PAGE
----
In the below article penned in 1897, a Mrs. Marion Reedy held that widespread veneration of Mary encouraged the pedestalization of women, gave birth to the chivalrous gentlemen, and was responsible for the “New Woman” of feminism:
“The church it was that built up the modern ideal of woman. The church it was that cultivated, so to speak, chastity, by its insistence that the creature who had borne a God was worthy of veneration, and was not to be only an utensil in ministration to male passion. Not only was man indoctrinated with a higher idea of woman, but women became possessed of a higher, better sense of their own worthiness.
There is no love poem in the world that equals the Litany of the Virgin, composed by the celibates of the church, and all that is ethereal and spiritual in modem love’s expression is to be found in the beautiful titles whereby the Virgin Mother has been supplicated for centuries. This idealization, not to say idolization, of woman could not but have its effect upon men and women in a time when the church was supreme, and so we see, as woman is more and more recognized for her worth & her value in the scheme of things, coming down the centuries, woman’s ideas gradually changing the heart of the world. As civilization progressed, cruelty was put away. This was the influence of woman.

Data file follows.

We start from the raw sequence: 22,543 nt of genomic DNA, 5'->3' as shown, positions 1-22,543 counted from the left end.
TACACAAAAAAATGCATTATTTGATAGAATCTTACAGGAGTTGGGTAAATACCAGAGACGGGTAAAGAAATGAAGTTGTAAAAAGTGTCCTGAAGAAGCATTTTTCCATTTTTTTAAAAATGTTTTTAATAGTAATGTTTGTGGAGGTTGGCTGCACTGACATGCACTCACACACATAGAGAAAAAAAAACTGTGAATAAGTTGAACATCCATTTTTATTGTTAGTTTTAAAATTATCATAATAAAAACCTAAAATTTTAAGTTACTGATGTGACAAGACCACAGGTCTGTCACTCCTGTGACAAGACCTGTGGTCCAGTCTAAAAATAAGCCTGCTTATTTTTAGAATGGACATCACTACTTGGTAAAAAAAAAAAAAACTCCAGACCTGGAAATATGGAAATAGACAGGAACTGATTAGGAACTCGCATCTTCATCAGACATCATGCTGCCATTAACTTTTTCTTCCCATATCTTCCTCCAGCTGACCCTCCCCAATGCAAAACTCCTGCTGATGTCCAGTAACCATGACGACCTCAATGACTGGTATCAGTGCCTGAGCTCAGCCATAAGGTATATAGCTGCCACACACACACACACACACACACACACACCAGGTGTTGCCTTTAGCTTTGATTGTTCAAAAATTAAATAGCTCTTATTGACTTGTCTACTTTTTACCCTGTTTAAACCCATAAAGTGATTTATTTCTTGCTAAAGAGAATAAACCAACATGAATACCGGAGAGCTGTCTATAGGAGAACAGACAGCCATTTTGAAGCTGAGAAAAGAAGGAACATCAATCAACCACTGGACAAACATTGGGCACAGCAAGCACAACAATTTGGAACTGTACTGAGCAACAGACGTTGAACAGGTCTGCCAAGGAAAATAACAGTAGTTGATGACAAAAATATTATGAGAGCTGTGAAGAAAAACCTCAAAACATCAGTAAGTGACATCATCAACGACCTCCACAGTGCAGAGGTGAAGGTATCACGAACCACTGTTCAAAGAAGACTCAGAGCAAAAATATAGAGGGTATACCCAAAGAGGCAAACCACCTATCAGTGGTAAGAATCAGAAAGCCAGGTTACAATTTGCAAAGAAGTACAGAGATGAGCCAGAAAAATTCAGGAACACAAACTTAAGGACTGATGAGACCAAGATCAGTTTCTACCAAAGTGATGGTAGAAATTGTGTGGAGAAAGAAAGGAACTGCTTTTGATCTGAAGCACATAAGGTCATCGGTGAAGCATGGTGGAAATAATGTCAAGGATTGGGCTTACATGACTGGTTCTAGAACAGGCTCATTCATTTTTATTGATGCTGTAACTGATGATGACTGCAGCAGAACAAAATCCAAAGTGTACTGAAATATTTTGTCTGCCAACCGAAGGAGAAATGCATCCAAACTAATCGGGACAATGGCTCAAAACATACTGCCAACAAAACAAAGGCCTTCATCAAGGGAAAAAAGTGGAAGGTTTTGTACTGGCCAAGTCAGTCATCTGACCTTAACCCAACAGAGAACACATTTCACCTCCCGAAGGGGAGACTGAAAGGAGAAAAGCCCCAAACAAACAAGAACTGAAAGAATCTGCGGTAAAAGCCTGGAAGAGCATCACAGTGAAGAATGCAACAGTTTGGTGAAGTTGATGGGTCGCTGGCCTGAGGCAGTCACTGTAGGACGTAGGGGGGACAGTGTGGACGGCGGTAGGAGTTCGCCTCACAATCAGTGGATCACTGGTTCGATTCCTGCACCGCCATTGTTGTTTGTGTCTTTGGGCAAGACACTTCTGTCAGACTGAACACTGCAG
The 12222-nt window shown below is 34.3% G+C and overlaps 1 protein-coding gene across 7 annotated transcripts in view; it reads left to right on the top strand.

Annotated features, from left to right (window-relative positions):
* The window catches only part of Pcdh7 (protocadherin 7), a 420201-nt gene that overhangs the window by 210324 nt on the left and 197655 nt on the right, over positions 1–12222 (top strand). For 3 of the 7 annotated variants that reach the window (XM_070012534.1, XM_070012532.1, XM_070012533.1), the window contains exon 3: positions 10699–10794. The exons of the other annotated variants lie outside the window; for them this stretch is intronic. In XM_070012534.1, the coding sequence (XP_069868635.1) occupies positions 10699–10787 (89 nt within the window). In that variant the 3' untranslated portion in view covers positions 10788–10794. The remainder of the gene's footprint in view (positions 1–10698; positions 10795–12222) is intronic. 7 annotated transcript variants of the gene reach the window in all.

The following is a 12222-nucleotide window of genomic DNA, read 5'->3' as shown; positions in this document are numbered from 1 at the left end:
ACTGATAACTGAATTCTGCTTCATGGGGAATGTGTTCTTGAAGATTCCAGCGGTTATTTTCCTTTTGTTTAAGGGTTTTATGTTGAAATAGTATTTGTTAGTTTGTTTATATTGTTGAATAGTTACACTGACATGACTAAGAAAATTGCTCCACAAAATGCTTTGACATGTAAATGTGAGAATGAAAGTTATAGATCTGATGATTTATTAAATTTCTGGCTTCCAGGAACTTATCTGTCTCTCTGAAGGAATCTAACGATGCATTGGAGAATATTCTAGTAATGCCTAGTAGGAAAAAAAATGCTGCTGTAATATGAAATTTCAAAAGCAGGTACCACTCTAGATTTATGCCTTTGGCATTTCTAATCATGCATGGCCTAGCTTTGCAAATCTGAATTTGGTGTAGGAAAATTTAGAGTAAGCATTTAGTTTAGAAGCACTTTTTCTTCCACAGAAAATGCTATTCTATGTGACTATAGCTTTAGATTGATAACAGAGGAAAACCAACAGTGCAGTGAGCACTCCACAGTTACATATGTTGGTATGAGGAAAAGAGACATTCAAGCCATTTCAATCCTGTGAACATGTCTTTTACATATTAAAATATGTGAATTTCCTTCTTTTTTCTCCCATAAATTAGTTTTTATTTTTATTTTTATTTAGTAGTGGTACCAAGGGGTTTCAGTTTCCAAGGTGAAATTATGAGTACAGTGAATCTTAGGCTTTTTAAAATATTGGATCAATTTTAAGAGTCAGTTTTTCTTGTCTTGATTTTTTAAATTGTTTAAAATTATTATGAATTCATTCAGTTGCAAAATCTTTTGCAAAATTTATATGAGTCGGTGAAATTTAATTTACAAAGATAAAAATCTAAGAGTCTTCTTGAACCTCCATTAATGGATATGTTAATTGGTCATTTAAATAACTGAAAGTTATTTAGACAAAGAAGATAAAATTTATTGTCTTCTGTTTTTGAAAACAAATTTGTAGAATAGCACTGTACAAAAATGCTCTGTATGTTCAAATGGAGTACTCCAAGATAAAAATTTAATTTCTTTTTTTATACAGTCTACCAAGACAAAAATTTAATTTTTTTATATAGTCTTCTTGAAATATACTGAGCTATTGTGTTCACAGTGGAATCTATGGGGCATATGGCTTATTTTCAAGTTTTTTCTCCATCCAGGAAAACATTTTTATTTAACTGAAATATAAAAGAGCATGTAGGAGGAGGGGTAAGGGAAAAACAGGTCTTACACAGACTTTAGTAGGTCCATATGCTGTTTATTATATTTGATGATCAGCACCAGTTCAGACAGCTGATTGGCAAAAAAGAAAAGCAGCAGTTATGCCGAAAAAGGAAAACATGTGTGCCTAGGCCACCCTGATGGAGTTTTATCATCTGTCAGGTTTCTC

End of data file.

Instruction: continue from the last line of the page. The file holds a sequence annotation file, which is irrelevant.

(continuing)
The gradual growth into life, out of religion, of the reverence for Mary manifested itself in the development of chivalry, and then, when chivalry, its ends accomplished, passed away, in the development of what we now know as the gentleman.
This Mariolatry, as some people call it, led to the modern gynolatry about which there is, now and then, much protest. Yes, the devotion to Mary is responsible for the New Woman, and the New Woman is only a distortion of the real woman as she will be when emancipated completely from the denomination of the ideas against which Mariolatry has been an age-long protest. If the church enslaved woman, it did so, in one way, only to give her greater power in another.
The nunnery up-held chastity in times when universal and continuous war ravaged the world ; for the Middle Ages were anarchy. The church maintained the indissolubility of marriage when every petty tyrant in Italy, Germany & France deemed himself a god, and thought to appropriate other men’s wives and daughters as he would their cattle. Churchmen at times were dissolute enough to convert unbelievers on the theory that an institution which could survive such infamies must be Divine, but the teachings of the church held the great body of men true to purity in woman, and to the sanctity of the marital relation.
The church has upheld Mary consistently as the type of sacred womanhood and, by its influence upon the minds of men, has brought about a general attitude toward all women as if they partake of some of her mystical attributes of worthiness and even of divinity. Ave Maria!
Further reading: ‘Mariolatry and Gyneolatry’